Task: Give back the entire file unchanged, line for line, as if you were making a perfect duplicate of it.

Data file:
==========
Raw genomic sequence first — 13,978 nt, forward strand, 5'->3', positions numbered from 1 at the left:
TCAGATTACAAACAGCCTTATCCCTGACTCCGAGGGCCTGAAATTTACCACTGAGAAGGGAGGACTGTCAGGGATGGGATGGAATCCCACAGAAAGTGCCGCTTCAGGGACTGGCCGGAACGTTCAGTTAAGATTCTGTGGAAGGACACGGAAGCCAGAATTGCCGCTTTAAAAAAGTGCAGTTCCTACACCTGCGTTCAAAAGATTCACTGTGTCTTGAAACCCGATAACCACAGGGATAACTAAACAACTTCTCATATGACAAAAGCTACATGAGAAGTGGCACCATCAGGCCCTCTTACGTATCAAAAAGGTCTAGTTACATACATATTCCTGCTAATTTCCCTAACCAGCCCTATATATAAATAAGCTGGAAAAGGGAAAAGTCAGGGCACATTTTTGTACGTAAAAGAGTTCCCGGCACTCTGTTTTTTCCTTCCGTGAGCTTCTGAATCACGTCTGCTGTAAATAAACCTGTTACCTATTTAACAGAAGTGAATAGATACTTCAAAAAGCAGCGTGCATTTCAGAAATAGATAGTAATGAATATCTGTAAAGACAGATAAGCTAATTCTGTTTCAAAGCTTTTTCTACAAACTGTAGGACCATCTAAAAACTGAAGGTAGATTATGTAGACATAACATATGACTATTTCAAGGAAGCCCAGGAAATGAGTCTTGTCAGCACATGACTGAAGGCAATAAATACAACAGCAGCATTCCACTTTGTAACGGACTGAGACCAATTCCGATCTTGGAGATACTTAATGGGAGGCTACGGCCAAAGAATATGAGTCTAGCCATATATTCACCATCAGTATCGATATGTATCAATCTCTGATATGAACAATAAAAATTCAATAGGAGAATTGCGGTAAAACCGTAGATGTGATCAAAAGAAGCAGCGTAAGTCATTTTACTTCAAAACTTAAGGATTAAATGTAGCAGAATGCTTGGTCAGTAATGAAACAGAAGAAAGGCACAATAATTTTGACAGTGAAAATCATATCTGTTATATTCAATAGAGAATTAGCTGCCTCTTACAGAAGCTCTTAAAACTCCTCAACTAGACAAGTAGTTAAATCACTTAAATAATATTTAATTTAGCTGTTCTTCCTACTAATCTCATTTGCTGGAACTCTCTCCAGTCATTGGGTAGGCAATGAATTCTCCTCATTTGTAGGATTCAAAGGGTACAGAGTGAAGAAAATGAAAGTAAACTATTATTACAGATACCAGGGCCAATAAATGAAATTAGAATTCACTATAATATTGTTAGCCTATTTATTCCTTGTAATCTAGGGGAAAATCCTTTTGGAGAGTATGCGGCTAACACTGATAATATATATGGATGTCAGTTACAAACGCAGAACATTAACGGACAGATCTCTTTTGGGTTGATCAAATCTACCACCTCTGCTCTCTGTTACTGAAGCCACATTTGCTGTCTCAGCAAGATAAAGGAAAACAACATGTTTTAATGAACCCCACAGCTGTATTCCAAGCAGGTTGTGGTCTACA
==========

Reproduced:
Raw genomic sequence first — 13,978 nt, forward strand, 5'->3', positions numbered from 1 at the left:
TCAGATTACAAACAGCCTTATCCCTGACTCCGAGGGCCTGAAATTTACCACTGAGAAGGGAGGACTGTCAGGGATGGGATGGAATCCCACAGAAAGTGCCGCTTCAGGGACTGGCCGGAACGTTCAGTTAAGATTCTGTGGAAGGACACGGAAGCCAGAATTGCCGCTTTAAAAAAGTGCAGTTCCTACACCTGCGTTCAAAAGATTCACTGTGTCTTGAAACCCGATAACCACAGGGATAACTAAACAACTTCTCATATGACAAAAGCTACATGAGAAGTGGCACCATCAGGCCCTCTTACGTATCAAAAAGGTCTAGTTACATACATATTCCTGCTAATTTCCCTAACCAGCCCTATATATAAATAAGCTGGAAAAGGGAAAAGTCAGGGCACATTTTTGTACGTAAAAGAGTTCCCGGCACTCTGTTTTTTCCTTCCGTGAGCTTCTGAATCACGTCTGCTGTAAATAAACCTGTTACCTATTTAACAGAAGTGAATAGATACTTCAAAAAGCAGCGTGCATTTCAGAAATAGATAGTAATGAATATCTGTAAAGACAGATAAGCTAATTCTGTTTCAAAGCTTTTTCTACAAACTGTAGGACCATCTAAAAACTGAAGGTAGATTATGTAGACATAACATATGACTATTTCAAGGAAGCCCAGGAAATGAGTCTTGTCAGCACATGACTGAAGGCAATAAATACAACAGCAGCATTCCACTTTGTAACGGACTGAGACCAATTCCGATCTTGGAGATACTTAATGGGAGGCTACGGCCAAAGAATATGAGTCTAGCCATATATTCACCATCAGTATCGATATGTATCAATCTCTGATATGAACAATAAAAATTCAATAGGAGAATTGCGGTAAAACCGTAGATGTGATCAAAAGAAGCAGCGTAAGTCATTTTACTTCAAAACTTAAGGATTAAATGTAGCAGAATGCTTGGTCAGTAATGAAACAGAAGAAAGGCACAATAATTTTGACAGTGAAAATCATATCTGTTATATTCAATAGAGAATTAGCTGCCTCTTACAGAAGCTCTTAAAACTCCTCAACTAGACAAGTAGTTAAATCACTTAAATAATATTTAATTTAGCTGTTCTTCCTACTAATCTCATTTGCTGGAACTCTCTCCAGTCATTGGGTAGGCAATGAATTCTCCTCATTTGTAGGATTCAAAGGGTACAGAGTGAAGAAAATGAAAGTAAACTATTATTACAGATACCAGGGCCAATAAATGAAATTAGAATTCACTATAATATTGTTAGCCTATTTATTCCTTGTAATCTAGGGGAAAATCCTTTTGGAGAGTATGCGGCTAACACTGATAATATATATGGATGTCAGTTACAAACGCAGAACATTAACGGACAGATCTCTTTTGGGTTGATCAAATCTACCACCTCTGCTCTCTGTTACTGAAGCCACATTTGCTGTCTCAGCAAGATAAAGGAAAACAACATGTTTTAATGAACCCCACAGCTGTATTCCAAGCAGGTTGTGGTCTACA